I have a strong interest in how to make the static dynamic. My movement is often very gestural, drawing largely from visual art, literature, music, photography and film. I like to incorporate these mediums into my creative process, which I like to make very collaborative with my dancers.

While I enjoy directing the group, I believe it is important to give the performers creative control as well so they may be able to connect stronger with the work. I do this by giving a lot of task work to the dancers. I give them parameters to play in so that while they are trying to embody a certain idea or style, it is ultimately them making choices as to what happens within those structures.

Towards the end of a rehearsal process, when most of the choreography is set and in the bodies, I find it useful to discuss focus with the dancers. Focus on intuition, emotion, explosiveness and delicacy; exploration of feeling from the minute to the massive. I believe these aspects are important to talk about as we practice such a high level of physical awareness and can often disconnect the practice of mental and emotional awareness. I find this ultimately fuels a more fulfilling process and creates a greater sense of integrity.”

Jack Ziesing, Choreographer


“I first encountered the poem through a performance by British punk cabaret trio, The Tiger Lillies, at the Wellington Festival. I used their haunting, musical interpretation of the poem as a launch pad for my investigation. In much of my work I explore the use of live text in dance. We began by generating movement, responding to the rhythm of Coleridge’s words and exploring how we can move our bodies and voices in unison whilst reciting text. I was interested in giving each of the dancers their own voice, making sure each of them had a chance to represent how the poem resonates with them personally.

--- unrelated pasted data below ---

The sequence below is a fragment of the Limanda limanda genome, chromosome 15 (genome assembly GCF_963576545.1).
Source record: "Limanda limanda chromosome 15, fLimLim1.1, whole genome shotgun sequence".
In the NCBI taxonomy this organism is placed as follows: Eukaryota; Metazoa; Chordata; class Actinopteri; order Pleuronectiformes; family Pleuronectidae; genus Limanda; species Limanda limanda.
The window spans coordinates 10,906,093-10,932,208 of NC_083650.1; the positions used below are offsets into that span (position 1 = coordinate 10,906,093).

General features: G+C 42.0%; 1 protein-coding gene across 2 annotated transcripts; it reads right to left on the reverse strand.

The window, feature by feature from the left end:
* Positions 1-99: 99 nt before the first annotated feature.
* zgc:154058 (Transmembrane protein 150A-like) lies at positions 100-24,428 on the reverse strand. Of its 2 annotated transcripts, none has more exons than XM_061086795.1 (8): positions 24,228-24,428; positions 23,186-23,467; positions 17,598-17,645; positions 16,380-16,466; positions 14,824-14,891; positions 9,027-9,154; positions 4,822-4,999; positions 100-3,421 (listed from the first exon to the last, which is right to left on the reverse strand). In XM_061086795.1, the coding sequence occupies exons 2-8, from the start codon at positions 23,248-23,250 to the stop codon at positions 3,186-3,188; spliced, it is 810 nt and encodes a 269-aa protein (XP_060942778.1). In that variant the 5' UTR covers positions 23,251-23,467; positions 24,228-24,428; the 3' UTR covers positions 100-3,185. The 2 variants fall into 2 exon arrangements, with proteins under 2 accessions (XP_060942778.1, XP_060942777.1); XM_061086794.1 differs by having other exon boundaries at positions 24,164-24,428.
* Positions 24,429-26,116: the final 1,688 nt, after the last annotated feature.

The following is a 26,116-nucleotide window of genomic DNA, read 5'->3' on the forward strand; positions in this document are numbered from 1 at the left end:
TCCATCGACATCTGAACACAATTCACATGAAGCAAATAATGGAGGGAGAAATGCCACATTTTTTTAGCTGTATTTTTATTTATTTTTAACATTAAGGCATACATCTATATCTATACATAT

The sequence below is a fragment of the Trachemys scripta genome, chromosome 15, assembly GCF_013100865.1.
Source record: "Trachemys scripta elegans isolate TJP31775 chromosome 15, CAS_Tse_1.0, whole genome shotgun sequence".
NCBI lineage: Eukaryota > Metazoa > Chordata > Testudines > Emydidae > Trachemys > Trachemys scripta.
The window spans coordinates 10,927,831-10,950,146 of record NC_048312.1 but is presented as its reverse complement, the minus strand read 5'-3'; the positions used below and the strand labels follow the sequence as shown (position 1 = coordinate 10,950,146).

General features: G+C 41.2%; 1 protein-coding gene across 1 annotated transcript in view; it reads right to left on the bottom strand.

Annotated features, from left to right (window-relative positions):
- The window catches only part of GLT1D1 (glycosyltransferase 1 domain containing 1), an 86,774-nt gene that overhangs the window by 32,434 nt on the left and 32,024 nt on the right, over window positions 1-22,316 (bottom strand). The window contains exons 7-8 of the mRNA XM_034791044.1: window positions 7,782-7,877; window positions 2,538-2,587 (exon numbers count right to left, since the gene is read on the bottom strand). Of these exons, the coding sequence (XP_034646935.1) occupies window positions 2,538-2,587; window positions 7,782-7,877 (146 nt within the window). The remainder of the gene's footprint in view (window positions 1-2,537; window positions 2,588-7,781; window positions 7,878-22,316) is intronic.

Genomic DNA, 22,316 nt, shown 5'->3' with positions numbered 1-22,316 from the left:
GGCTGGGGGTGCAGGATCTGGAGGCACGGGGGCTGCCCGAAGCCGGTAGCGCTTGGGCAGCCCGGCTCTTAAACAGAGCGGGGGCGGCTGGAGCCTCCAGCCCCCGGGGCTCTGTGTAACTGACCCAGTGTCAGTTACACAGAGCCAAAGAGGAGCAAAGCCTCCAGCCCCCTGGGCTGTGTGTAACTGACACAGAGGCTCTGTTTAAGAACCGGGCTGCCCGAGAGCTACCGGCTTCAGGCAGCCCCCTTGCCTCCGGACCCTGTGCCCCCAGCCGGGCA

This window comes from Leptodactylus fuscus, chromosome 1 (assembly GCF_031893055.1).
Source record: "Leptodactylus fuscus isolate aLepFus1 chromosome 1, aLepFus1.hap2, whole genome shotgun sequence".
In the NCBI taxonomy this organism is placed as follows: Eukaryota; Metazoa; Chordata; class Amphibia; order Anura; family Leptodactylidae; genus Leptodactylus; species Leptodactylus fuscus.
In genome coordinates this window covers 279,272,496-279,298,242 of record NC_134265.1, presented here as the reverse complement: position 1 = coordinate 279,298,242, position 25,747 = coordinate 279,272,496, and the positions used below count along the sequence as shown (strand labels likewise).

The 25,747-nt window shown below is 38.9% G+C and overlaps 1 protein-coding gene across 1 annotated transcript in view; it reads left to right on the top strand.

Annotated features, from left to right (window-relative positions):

As an emerging choreographer, and recent member of Quantum Leap, I am grateful to be able to develop a professional relationship with QL2 with such strong support and understanding.

Throughout the rehearsal process, I worked with the dancers with the text to generate movement that I then shaped and pieced together. We experimented with different settings for their choreographic material to discover new interpretations and understandings of the poem.

The dancers mostly worked from the sound and rhythm of the words, and the composition of the work as a whole was a response to the thematic content. We explored the idea of a personal albatross and what it means to confront personal albatross’s and how the poem can speak to people over many generations without losing relevance or significance.”

Eliza Sanders, Choreographer

THIS POISONED SEA: performances
Thursday 27 – Sat 29 July 2017 at 7pm
+ 29 July at 2pm
Schools matinee Friday 28 July 10.30am

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About Gary

Gary is General Manager at QL2 Dance, previously General Manager at the Australian Choreographic Centre which developed the approach to youth dance programs which forms the core of QL2's work. He is a recovering computer programmer and live sound engineer. He discovered social dance through contemporary dance.